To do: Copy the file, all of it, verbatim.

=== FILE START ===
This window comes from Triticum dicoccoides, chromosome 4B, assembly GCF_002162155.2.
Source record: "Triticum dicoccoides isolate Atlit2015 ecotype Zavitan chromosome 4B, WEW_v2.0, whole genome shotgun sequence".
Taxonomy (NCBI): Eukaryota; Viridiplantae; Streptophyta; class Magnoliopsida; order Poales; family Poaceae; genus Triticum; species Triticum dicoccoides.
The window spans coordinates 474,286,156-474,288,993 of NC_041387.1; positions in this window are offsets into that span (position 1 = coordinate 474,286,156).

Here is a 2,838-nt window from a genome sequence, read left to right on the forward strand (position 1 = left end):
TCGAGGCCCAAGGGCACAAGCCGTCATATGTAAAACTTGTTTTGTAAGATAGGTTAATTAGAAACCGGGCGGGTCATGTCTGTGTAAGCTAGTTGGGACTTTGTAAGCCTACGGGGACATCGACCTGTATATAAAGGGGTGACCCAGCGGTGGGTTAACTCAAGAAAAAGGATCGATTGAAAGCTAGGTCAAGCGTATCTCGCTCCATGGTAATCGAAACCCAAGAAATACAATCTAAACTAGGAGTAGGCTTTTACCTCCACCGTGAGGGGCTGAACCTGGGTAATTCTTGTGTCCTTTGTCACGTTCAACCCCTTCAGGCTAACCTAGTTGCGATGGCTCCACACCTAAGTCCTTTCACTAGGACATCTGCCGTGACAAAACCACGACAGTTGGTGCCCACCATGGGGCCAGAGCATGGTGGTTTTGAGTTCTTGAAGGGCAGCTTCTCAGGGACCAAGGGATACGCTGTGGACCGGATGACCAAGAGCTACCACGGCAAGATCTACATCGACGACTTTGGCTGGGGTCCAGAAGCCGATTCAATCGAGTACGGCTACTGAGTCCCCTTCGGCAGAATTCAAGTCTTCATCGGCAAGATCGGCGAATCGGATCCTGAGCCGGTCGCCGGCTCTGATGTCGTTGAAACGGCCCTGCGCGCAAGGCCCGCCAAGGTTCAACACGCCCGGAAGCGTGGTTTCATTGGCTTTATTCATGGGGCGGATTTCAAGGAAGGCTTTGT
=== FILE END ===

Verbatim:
This window comes from Triticum dicoccoides, chromosome 4B, assembly GCF_002162155.2.
Source record: "Triticum dicoccoides isolate Atlit2015 ecotype Zavitan chromosome 4B, WEW_v2.0, whole genome shotgun sequence".
Taxonomy (NCBI): Eukaryota; Viridiplantae; Streptophyta; class Magnoliopsida; order Poales; family Poaceae; genus Triticum; species Triticum dicoccoides.
The window spans coordinates 474,286,156-474,288,993 of NC_041387.1; positions in this window are offsets into that span (position 1 = coordinate 474,286,156).

Here is a 2,838-nt window from a genome sequence, read left to right on the forward strand (position 1 = left end):
TCGAGGCCCAAGGGCACAAGCCGTCATATGTAAAACTTGTTTTGTAAGATAGGTTAATTAGAAACCGGGCGGGTCATGTCTGTGTAAGCTAGTTGGGACTTTGTAAGCCTACGGGGACATCGACCTGTATATAAAGGGGTGACCCAGCGGTGGGTTAACTCAAGAAAAAGGATCGATTGAAAGCTAGGTCAAGCGTATCTCGCTCCATGGTAATCGAAACCCAAGAAATACAATCTAAACTAGGAGTAGGCTTTTACCTCCACCGTGAGGGGCTGAACCTGGGTAATTCTTGTGTCCTTTGTCACGTTCAACCCCTTCAGGCTAACCTAGTTGCGATGGCTCCACACCTAAGTCCTTTCACTAGGACATCTGCCGTGACAAAACCACGACAGTTGGTGCCCACCATGGGGCCAGAGCATGGTGGTTTTGAGTTCTTGAAGGGCAGCTTCTCAGGGACCAAGGGATACGCTGTGGACCGGATGACCAAGAGCTACCACGGCAAGATCTACATCGACGACTTTGGCTGGGGTCCAGAAGCCGATTCAATCGAGTACGGCTACTGAGTCCCCTTCGGCAGAATTCAAGTCTTCATCGGCAAGATCGGCGAATCGGATCCTGAGCCGGTCGCCGGCTCTGATGTCGTTGAAACGGCCCTGCGCGCAAGGCCCGCCAAGGTTCAACACGCCCGGAAGCGTGGTTTCATTGGCTTTATTCATGGGGCGGATTTCAAGGAAGGCTTTGT